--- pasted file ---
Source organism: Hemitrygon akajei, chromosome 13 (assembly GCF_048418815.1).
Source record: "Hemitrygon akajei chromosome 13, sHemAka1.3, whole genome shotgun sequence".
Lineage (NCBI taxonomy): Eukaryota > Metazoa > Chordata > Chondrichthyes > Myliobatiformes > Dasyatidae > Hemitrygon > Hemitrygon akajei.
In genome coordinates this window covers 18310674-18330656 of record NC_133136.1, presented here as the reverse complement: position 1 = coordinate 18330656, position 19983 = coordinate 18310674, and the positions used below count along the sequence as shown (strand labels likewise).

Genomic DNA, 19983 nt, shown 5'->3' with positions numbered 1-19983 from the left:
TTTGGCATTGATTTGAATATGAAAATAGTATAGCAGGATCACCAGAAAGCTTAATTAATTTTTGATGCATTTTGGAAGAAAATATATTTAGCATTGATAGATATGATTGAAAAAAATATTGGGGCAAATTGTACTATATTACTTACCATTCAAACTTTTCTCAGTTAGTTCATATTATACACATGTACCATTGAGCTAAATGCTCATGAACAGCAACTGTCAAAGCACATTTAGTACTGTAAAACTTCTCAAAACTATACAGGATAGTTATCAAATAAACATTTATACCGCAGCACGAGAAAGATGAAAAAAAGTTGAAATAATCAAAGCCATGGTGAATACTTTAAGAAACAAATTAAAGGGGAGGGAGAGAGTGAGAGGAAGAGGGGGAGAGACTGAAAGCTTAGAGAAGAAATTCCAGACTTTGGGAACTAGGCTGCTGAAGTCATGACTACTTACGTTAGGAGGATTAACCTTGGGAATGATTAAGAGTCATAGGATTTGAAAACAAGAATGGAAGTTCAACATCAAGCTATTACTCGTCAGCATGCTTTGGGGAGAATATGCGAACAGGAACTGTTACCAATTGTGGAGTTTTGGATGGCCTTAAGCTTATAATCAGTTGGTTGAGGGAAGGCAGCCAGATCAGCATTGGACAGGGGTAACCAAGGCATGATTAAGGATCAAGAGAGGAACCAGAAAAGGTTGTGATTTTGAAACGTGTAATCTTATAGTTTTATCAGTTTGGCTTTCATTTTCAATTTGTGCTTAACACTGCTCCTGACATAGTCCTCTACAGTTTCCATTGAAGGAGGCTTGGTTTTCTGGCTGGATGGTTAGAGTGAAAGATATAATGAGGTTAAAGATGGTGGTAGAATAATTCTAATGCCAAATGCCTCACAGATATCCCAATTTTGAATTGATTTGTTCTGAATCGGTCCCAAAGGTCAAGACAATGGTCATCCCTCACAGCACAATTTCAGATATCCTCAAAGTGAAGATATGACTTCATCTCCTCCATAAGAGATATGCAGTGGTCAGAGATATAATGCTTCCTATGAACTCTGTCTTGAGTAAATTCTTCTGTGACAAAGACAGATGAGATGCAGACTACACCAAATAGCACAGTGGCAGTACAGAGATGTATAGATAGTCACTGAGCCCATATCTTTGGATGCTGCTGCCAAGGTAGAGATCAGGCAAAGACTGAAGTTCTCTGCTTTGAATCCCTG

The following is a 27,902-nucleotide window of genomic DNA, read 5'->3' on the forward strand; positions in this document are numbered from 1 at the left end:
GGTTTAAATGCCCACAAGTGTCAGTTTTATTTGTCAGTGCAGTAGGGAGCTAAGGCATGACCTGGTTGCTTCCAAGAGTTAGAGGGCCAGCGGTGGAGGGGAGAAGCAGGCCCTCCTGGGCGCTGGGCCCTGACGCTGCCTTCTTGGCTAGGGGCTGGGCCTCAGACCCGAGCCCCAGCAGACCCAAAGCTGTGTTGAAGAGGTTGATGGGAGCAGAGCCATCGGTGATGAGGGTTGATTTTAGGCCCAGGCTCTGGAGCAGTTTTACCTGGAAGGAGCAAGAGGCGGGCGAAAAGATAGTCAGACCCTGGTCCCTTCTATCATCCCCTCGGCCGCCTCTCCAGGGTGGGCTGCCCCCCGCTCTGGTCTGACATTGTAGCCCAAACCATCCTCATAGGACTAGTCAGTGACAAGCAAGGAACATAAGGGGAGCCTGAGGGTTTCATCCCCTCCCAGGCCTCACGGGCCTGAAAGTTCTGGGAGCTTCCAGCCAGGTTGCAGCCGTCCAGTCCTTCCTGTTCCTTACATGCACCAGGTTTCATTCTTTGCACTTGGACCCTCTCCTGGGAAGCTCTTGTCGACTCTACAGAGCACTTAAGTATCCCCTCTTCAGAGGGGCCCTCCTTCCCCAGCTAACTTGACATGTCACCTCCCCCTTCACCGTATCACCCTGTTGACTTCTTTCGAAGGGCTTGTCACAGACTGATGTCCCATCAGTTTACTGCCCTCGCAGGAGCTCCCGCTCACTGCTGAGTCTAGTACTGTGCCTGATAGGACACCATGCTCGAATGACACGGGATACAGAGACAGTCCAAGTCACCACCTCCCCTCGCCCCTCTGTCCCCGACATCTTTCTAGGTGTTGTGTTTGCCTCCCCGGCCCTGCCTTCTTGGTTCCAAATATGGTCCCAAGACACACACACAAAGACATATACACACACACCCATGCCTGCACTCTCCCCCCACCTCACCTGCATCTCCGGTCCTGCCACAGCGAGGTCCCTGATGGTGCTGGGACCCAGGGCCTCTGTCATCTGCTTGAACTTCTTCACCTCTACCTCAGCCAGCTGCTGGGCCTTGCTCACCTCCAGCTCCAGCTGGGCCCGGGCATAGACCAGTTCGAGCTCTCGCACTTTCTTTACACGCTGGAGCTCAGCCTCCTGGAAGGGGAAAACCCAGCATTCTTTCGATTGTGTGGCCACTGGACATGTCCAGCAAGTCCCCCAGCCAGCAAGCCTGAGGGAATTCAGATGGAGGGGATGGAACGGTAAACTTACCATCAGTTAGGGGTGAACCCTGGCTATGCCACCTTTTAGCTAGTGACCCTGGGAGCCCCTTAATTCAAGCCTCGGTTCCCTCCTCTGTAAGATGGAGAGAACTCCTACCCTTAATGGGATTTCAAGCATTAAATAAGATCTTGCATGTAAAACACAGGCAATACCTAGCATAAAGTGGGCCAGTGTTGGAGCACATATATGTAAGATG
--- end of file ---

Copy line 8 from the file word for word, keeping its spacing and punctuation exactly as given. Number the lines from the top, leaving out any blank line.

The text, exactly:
GGTTTAAATGCCCACAAGTGTCAGTTTTATTTGTCAGTGCAGTAGGGAGCTAAGGCATGACCTGGTTGCTTCCAAGAGTTAGAGGGCCAGCGGTGGAGGGGAGAAGCAGGCCCTCCTGGGCGCTGGGCCCTGACGCTGCCTTCTTGGCTAGGGGCTGGGCCTCAGACCCGAGCCCCAGCAGACCCAAAGCTGTGTTGAAGAGGTTGATGGGAGCAGAGCCATCGGTGATGAGGGTTGATTTTAGGCCCAGGCTCTGGAGCAGTTTTACCTGGAAGGAGCAAGAGGCGGGCGAAAAGATAGTCAGACCCTGGTCCCTTCTATCATCCCCTCGGCCGCCTCTCCAGGGTGGGCTGCCCCCCGCTCTGGTCTGACATTGTAGCCCAAACCATCCTCATAGGACTAGTCAGTGACAAGCAAGGAACATAAGGGGAGCCTGAGGGTTTCATCCCCTCCCAGGCCTCACGGGCCTGAAAGTTCTGGGAGCTTCCAGCCAGGTTGCAGCCGTCCAGTCCTTCCTGTTCCTTACATGCACCAGGTTTCATTCTTTGCACTTGGACCCTCTCCTGGGAAGCTCTTGTCGACTCTACAGAGCACTTAAGTATCCCCTCTTCAGAGGGGCCCTCCTTCCCCAGCTAACTTGACATGTCACCTCCCCCTTCACCGTATCACCCTGTTGACTTCTTTCGAAGGGCTTGTCACAGACTGATGTCCCATCAGTTTACTGCCCTCGCAGGAGCTCCCGCTCACTGCTGAGTCTAGTACTGTGCCTGATAGGACACCATGCTCGAATGACACGGGATACAGAGACAGTCCAAGTCACCACCTCCCCTCGCCCCTCTGTCCCCGACATCTTTCTAGGTGTTGTGTTTGCCTCCCCGGCCCTGCCTTCTTGGTTCCAAATATGGTCCCAAGACACACACACAAAGACATATACACACACACCCATGCCTGCACTCTCCCCCCACCTCACCTGCATCTCCGGTCCTGCCACAGCGAGGTCCCTGATGGTGCTGGGACCCAGGGCCTCTGTCATCTGCTTGAACTTCTTCACCTCTACCTCAGCCAGCTGCTGGGCCTTGCTCACCTCCAGCTCCAGCTGGGCCCGGGCATAGACCAGTTCGAGCTCTCGCACTTTCTTTACACGCTGGAGCTCAGCCTCCTGGAAGGGGAAAACCCAGCATTCTTTCGATTGTGTGGCCACTGGACATGTCCAGCAAGTCCCCCAGCCAGCAAGCCTGAGGGAATTCAGATGGAGGGGATGGAACGGTAAACTTACCATCAGTTAGGGGTGAACCCTGGCTATGCCACCTTTTAGCTAGTGACCCTGGGAGCCCCTTAATTCAAGCCTCGGTTCCCTCCTCTGTAAGATGGAGAGAACTCCTACCCTTAATGGGATTTCAAGCATTAAATAAGATCTTGCATGTAAAACACAGGCAATACCTAGCATAAAGTGGGCCAGTGTTGGAGCACATATATGTAAGATG